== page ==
18

Why are enum values accessible outside the block in which enum is defined in C, but not in C++?

Consider the following C program.

#include <stdio.h>
struct mystruct
{
    enum {INT, FLOAT, STRING} type;
    int integer;
    float floating_point;
} tu;

/* Why is INT accessible here? */
int main()
{
    tu.type = INT;
    tu.integer = 100;
    return 0;
}

It compiles and runs fine in C.

But in C++ it fails in compilation.

#include <iostream>
struct mystruct
{
    enum {INT, FLOAT, STRING} type;
    int integer;
    float floating_point;
} tu;

/* Why is INT accessible here? */
int main()
{
    tu.type = INT;
    tu.integer = 100;
    return 0;
}

[Error] 'INT' was not declared in this scope

Are enum and scope rules different in C and C++?

  • 5
    learn about "namespace" – Yves May 5 '15 at 8:08
  • 1
    @meet C++ has class scope. See my answer. – Vlad from Moscow May 5 '15 at 9:09
22

In C, there is simply no rule for scope for enums and struct. The place where you define your enum doesn't have any importance.

In C++, define something inside another something (like an enum in a class) make this something belong to the another something.

If you want to make your enum global in C++, you will have to define it outside your class, or access from your struct path:

#include <iostream>
struct mystruct
{
    enum {INT, FLOAT, STRING} type;
    int integer;
    float floating_point;
} tu;

int main()
{
    tu.type = mystruct::INT; // INT is not in global scope, I have to precise it.
    tu.integer = 100;
    return 0;
}

Note: This works in this exemple, because you are using a struct, where everything is public by default. Be careful; you can access your enum type and values from outside your struct or your class only if the enum is in a public scope, as any field or function.

  • 6
    You're a bit too harsh on C. It definitely has scopes for names, block scopes such as { int i; }. But that's specific to functions. – MSalters May 5 '15 at 8:36
  • 6
    The problem with C is that it doesn't have scopes for anything for which in C++ you'd use :: operator — because there's no such operator in C. – Ruslan May 5 '15 at 12:02
  • The place where you define your enum doesn't have any importance. What do you mean? I cannot put the definition after the variable I'm using. – BinaryTreeee Nov 25 '18 at 19:44
  • This answer is incorrect. Enumeration defined in function block is not visible outside that scope in C. – user694733 Dec 19 '18 at 13:44
12

The main difference is that opposite to C, C++ has a class scope.

In C (6.2.1 Scopes of identifiers)

4 Every other identifier has scope determined by the placement of its declaration (in a declarator or type specifier). If the declarator or type specifier that declares the identifier appears outside of any block or list of parameters, the identifier has file scope, which terminates at the end of the translation unit.

Thus in this program

#include <stdio.h>
struct mystruct
{
    enum {INT, FLOAT, STRING} type;
    int integer;
    float floating_point;
} tu;

/* Why is INT accessible here? */
int main()
{
    tu.type = INT;
    tu.integer = 100;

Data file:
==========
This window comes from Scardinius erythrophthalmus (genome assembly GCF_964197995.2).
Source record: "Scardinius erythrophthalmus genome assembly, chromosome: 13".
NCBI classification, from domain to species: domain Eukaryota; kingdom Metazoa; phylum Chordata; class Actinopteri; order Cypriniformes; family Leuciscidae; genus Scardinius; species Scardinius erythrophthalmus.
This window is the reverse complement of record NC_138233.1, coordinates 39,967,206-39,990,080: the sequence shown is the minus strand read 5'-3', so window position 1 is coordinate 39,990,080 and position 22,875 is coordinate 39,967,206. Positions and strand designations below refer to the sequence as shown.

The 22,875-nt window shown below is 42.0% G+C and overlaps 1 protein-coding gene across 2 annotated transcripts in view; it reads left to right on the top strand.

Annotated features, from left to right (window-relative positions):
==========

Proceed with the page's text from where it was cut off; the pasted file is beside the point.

return 0;
}

Enumerators INT, FLOAT, STRING are declared outside any block scope and therefore have the file scope.

In C++ there is defined a separate scope - class scope:

3.3.7 Class scope

1 The following rules describe the scope of names declared in classes. 1) The potential scope of a name declared in a class consists not only of the declarative region following the name’s point of declaration, but also of all function bodies, default arguments, exception-specifications, and brace-or-equal-initializers of non-static data members in that class (including such things in nested classes).

and

2 The name of a class member shall only be used as follows:

— in the scope of its class (as described above) or a class derived (Clause 10) from its class,

— after the . operator applied to an expression of the type of its class (5.2.5) or a class derived from its class,

— after the -> operator applied to a pointer to an object of its class (5.2.5) or a class derived from its class,

— after the :: scope resolution operator (5.1) applied to the name of its class or a class derived from its class.

Take into account that (9.2 Class members)

1 ...Members of a class are data members, member functions (9.3), nested types, and enumerators.

Thus in this program

#include <iostream>
struct mystruct
{
    enum {INT, FLOAT, STRING} type;
    int integer;
    float floating_point;
} tu;

/* Why is INT accessible here? */
int main()
{
    tu.type = INT;  // Invalid access of class member
    tu.integer = 100;
    return 0;
}

You shall access class member INT in one of the following ways.

    tu.type = mystruct::INT;

or

    tu.type = tu.INT;

or even like

    tu.type = ( &tu )->INT;
5

The answers given by Vlad and Arachtor are good as far as they go, but there is a question they do not address: why C++ does it differently. If someone is familiar with Stroustrup's book, they may be able to improve this, but I suppose:

  • C was designed long ago to be fairly easy to compile, while C++ aims to make programming more reliable by using OO, whose main ideal is “in one place, tell the user of a construct all they need to know to use it and no more”; this has the often unspoken benefit of bringing together what belongs together.
  • This leads to the decisions to use type definitions to limit the scope of some definitions, and to place constructs within a hierarchy of namespaces.
  • By restricting the scope of a nested enum it is possible to use shorter names without risk of ambiguity or clashes.

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